Last year, many rallied behind Trump after listening to him talk about “the forgotten men and women of our country, people who work hard but don’t have a voice.”
“I’m running to be their voice,” Trump said. What they heard was a promise “to restore pride to the working poor.”
A big part of that promise was Trump’s assurance that he would build a “beautiful” health-care system that would cost less and do more. But nearly four months into Trump’s presidency, they see Trump backing a Republican health-care plan that appears to leave low-income people and the elderly worse off....
"...there’s the matter of payment. Teeth generally are treated separately from the rest of the body, a tradition that dates to dentistry’s origins as a specialty of barbers, who performed oral surgery and pulled teeth. Today, many public health officials view that division as a mistake. Poor oral health can lead to heart disease and other serious medical problems, and tooth loss can lead to depression and difficulty eating and speaking.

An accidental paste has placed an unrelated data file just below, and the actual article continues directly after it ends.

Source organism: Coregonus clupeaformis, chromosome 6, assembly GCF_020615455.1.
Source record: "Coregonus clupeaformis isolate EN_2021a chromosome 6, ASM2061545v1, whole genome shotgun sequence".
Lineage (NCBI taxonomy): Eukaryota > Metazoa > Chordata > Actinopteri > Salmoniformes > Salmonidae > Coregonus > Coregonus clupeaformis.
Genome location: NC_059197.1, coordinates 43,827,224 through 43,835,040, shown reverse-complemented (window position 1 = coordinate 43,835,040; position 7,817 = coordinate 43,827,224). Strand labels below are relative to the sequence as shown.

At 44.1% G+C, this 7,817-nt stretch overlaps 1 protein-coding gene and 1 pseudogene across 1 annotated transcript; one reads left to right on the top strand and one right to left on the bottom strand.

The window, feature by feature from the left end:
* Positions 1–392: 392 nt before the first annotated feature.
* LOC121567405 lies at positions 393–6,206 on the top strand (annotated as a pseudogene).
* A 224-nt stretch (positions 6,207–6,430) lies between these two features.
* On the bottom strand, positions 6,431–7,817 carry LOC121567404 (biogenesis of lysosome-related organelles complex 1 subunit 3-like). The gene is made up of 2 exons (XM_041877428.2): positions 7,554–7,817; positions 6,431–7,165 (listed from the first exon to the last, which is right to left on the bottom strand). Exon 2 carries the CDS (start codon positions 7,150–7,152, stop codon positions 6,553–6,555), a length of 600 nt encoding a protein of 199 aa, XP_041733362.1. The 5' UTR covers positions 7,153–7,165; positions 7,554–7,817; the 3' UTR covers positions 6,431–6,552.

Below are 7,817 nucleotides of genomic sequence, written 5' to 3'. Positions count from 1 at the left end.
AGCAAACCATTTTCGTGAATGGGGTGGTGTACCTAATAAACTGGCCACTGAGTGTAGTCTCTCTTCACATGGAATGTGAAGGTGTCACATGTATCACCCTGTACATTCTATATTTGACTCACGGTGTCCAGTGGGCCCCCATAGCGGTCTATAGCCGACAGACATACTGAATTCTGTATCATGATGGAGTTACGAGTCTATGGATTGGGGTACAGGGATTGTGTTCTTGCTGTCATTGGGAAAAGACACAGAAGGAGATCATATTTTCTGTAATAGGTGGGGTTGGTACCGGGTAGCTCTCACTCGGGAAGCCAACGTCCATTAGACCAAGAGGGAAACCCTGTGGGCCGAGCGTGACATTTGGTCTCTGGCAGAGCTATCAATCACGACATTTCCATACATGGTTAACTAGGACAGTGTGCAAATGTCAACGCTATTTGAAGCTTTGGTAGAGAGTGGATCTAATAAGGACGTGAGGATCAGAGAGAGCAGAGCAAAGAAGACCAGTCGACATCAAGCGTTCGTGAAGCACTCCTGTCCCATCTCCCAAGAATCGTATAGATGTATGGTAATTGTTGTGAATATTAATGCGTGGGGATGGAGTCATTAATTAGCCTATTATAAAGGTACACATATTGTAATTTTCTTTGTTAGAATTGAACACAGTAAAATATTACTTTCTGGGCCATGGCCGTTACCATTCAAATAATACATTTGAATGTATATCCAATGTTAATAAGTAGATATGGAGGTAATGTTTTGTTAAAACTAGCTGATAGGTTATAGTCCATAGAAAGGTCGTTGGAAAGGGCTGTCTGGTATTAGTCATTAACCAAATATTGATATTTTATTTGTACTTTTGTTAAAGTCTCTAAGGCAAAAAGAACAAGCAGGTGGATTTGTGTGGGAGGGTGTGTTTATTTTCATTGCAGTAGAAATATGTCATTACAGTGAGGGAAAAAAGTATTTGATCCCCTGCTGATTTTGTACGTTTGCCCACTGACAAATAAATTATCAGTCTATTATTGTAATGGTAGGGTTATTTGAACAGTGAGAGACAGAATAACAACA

The separation extends to insurance. Even Medicare, the federal health program that covers 55 million seniors and disabled people, does not cover dental problems. For that, people must buy dental insurance, which typically limits annual benefits to about $1,500 per person—an amount that has barely budged in decades...."